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Ferguson v. Town of Lewisboro

Supreme Court of New York, Appellate Division

February 23, 1912

HELEN MARGARET FERGUSON, an Infant under the Age of Fourteen Years, by WILLIAM FERGUSON, Her Guardian ad Litem, Appellant,

APPEAL by the plaintiff, Helen Margaret Ferguson, from a judgment of the Supreme Court in favor of the defendant, entered in the office of the clerk of the county of Westchester on the 19th day of April, 1911, upon the dismissal of the complaint by direction of the court after a trial at the Westchester Trial Term, and also from an order entered in said clerk's office on the 12th day of June, 1911, denying the plaintiff's motion for a new trial made upon the minutes.


Raphael Link, for the appellant.

Henry R. Barrett, for the respondent.


The plaintiff appeals from a judgment of the Supreme Court in Westchester county dismissing her complaint, likewise from an order denying her motion for a new trial.

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The action was brought to recover damages for a personal injury on the theory that the defendant had been guilty of negligence in failing to keep in a reasonably safe condition a part of a public highway. The proofs taken at the trial would have required the submission to the jury of the question of the defendant's negligence, were it not that the learned trial court was of opinion that the defendant town had no statutory duty as to the point on the highway where the accident in question took place. The plaintiff was an infant of two or three years of age, and was one of a party which occupied a carriage which was being driven upon the traveled portion of the highway from private property adjoining. The highway as constructed and maintained was bordered by a ditch which had been made for the drainage of the highway. The roadway was constructed originally by the State, and was macadamized in the part intended for general travel. At the point where this accident happened, the State contractors, in accordance with their contract, laid a wooden driveway across the ditch in order to provide access to the farm of one Silkman, which abutted the highway at that point. This driveway, or 'bridge' as it is termed in the briefs on this appeal, spanned the bordering ditch, which was about two feet wide, and extended along the side of the road about twenty-four feet, its width being about six feet. The planking and timbers had been allowed to rot, and the horse, drawing the carriage in which the plaintiff was a passenger, stepped into or made a hole in the rotten planking, and fell, thereby causing grave personal injuries to the plaintiff. Some months before the accident, the town superintendent of highways had sent some men to the place in question to remove the planking temporarily for the purpose of cleaning out and restoring the original ditch which had been choked up with sand. These men were instructed to relay the planks as they found them. The planks were found by them at that time to be rotten, and the town superintendent was then so informed. He did not call this matter to the attention of the town board, and no repairs were made thereafter either by the town or the abutting owner. The rotten condition of these planks was the proximate cause of the accident in question. The plaintiff and her companions were lawfully on the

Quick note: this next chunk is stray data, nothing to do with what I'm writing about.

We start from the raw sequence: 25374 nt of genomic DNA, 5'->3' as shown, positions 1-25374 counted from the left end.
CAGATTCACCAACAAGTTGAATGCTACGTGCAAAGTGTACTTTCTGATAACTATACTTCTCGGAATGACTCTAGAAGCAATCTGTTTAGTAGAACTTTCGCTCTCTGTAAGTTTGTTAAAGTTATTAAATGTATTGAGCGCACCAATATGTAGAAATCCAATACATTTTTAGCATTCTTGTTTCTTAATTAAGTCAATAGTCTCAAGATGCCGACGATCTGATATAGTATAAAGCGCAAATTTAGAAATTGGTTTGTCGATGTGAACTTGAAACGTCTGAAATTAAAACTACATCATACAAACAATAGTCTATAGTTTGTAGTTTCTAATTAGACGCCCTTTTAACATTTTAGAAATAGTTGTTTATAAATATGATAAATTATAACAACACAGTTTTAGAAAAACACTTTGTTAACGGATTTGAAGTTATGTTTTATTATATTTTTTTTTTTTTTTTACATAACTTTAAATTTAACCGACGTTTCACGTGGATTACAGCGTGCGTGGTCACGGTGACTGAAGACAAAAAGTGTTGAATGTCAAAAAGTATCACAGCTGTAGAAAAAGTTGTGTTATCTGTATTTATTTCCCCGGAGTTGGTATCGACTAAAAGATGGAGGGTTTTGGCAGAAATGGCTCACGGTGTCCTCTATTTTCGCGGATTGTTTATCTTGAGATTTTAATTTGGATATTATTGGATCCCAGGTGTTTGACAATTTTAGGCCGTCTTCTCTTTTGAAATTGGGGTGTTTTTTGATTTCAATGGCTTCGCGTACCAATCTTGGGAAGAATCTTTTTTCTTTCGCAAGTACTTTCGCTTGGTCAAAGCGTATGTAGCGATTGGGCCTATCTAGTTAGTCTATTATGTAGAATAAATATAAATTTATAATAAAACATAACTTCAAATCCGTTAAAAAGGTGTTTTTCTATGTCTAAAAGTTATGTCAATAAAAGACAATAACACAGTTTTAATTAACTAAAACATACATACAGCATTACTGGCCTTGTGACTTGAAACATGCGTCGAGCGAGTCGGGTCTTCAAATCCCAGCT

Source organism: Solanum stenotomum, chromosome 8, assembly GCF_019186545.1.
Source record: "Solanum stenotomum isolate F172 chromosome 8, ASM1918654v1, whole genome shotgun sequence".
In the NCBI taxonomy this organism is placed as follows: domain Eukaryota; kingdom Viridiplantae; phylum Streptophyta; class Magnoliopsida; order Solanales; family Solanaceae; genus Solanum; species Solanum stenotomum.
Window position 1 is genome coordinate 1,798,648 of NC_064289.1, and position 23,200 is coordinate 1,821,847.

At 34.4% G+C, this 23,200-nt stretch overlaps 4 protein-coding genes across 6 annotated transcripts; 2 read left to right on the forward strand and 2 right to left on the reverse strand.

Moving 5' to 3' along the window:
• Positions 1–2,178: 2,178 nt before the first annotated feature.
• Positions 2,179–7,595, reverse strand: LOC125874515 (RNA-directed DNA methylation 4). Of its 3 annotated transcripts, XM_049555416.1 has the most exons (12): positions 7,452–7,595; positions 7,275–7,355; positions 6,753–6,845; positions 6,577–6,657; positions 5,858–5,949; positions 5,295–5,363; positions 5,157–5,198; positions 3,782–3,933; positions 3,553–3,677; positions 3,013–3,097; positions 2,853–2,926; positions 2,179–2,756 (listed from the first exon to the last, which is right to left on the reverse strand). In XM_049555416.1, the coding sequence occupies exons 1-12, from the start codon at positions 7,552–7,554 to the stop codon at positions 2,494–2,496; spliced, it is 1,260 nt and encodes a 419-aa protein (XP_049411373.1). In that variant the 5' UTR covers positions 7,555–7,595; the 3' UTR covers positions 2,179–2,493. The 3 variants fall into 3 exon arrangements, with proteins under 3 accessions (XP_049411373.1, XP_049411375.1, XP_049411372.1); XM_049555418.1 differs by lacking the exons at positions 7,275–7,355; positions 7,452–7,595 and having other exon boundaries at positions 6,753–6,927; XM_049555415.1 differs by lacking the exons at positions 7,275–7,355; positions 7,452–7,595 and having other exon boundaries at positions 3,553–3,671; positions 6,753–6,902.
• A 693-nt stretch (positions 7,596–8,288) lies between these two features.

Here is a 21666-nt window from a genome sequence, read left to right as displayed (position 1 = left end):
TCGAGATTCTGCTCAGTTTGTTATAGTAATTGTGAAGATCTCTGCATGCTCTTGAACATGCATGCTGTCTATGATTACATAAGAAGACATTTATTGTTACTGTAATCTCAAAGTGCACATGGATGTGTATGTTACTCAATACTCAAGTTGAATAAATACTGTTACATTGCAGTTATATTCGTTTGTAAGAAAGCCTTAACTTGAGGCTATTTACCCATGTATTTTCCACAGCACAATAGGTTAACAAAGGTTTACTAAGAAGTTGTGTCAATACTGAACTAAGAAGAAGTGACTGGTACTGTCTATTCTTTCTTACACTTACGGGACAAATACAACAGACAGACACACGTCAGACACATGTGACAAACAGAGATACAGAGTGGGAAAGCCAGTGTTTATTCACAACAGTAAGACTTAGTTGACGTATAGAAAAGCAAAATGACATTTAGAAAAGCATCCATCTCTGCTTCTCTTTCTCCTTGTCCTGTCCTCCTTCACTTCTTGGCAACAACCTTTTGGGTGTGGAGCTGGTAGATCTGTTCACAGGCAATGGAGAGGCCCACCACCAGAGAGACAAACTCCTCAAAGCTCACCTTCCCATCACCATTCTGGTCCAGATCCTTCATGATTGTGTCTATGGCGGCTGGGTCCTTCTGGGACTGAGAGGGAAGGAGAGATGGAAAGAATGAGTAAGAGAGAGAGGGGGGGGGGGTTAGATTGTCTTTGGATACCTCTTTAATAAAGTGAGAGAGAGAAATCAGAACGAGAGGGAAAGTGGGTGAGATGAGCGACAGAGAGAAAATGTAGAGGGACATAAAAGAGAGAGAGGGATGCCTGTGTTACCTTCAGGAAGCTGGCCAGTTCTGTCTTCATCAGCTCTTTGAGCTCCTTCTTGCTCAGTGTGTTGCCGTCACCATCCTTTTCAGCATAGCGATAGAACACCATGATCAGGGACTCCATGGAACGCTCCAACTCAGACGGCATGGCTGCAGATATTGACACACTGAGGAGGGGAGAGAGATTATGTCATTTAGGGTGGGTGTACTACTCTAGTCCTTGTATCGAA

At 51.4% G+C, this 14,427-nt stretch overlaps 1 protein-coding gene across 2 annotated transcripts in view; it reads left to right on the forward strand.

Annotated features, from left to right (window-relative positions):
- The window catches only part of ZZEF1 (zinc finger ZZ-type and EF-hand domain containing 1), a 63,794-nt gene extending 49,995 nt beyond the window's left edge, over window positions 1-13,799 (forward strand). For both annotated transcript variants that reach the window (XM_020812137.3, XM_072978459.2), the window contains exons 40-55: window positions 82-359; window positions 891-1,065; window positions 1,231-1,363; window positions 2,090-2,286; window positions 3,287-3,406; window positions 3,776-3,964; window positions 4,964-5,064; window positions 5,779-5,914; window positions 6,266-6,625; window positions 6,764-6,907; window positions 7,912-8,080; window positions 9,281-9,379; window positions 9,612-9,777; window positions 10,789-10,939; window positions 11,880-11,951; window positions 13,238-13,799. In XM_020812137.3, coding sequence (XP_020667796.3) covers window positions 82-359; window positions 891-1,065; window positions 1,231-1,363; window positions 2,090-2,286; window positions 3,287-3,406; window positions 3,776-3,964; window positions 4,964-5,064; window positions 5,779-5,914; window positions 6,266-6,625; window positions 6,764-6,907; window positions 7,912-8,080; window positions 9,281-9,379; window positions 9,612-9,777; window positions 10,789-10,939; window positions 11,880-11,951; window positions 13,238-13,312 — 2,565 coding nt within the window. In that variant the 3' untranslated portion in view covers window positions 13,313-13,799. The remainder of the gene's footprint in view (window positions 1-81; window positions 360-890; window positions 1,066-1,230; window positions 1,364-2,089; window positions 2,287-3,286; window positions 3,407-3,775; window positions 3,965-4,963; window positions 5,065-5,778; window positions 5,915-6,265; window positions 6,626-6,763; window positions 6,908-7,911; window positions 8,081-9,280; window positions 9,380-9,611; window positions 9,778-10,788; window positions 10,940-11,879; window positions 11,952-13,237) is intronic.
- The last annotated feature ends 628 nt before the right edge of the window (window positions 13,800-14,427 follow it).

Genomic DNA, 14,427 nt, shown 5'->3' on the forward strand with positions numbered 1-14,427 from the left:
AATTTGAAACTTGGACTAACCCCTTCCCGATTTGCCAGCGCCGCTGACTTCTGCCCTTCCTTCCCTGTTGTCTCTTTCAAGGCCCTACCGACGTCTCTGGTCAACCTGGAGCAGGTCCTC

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highway and they had no connection with the abutting owner, whose premises they had visited for business purposes. At the time of the accident they were ordinary travelers on a public highway and the cause of the accident was a condition existing entirely within the highway lines, though not within the traveled or macadamized portion thereof.